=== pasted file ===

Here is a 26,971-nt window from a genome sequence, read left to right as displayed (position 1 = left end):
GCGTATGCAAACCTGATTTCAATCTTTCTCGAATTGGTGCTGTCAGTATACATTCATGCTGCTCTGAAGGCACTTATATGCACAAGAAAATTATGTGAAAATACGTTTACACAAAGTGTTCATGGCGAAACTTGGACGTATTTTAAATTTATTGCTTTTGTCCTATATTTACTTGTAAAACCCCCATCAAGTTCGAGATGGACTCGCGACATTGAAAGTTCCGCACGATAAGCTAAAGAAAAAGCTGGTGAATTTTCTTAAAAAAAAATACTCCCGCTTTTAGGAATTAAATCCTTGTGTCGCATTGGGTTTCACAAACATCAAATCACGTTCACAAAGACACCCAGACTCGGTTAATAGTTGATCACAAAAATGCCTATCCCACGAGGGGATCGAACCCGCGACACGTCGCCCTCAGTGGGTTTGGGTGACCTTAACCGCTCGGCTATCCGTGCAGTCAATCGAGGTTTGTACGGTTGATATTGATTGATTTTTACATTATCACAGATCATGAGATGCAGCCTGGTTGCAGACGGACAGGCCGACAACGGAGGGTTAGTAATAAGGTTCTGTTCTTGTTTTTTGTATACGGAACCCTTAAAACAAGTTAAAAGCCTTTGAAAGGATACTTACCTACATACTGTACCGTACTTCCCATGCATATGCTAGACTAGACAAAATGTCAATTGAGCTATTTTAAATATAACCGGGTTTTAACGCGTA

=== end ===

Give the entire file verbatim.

Here is a 26,971-nt window from a genome sequence, read left to right as displayed (position 1 = left end):
GCGTATGCAAACCTGATTTCAATCTTTCTCGAATTGGTGCTGTCAGTATACATTCATGCTGCTCTGAAGGCACTTATATGCACAAGAAAATTATGTGAAAATACGTTTACACAAAGTGTTCATGGCGAAACTTGGACGTATTTTAAATTTATTGCTTTTGTCCTATATTTACTTGTAAAACCCCCATCAAGTTCGAGATGGACTCGCGACATTGAAAGTTCCGCACGATAAGCTAAAGAAAAAGCTGGTGAATTTTCTTAAAAAAAAATACTCCCGCTTTTAGGAATTAAATCCTTGTGTCGCATTGGGTTTCACAAACATCAAATCACGTTCACAAAGACACCCAGACTCGGTTAATAGTTGATCACAAAAATGCCTATCCCACGAGGGGATCGAACCCGCGACACGTCGCCCTCAGTGGGTTTGGGTGACCTTAACCGCTCGGCTATCCGTGCAGTCAATCGAGGTTTGTACGGTTGATATTGATTGATTTTTACATTATCACAGATCATGAGATGCAGCCTGGTTGCAGACGGACAGGCCGACAACGGAGGGTTAGTAATAAGGTTCTGTTCTTGTTTTTTGTATACGGAACCCTTAAAACAAGTTAAAAGCCTTTGAAAGGATACTTACCTACATACTGTACCGTACTTCCCATGCATATGCTAGACTAGACAAAATGTCAATTGAGCTATTTTAAATATAACCGGGTTTTAACGCGTA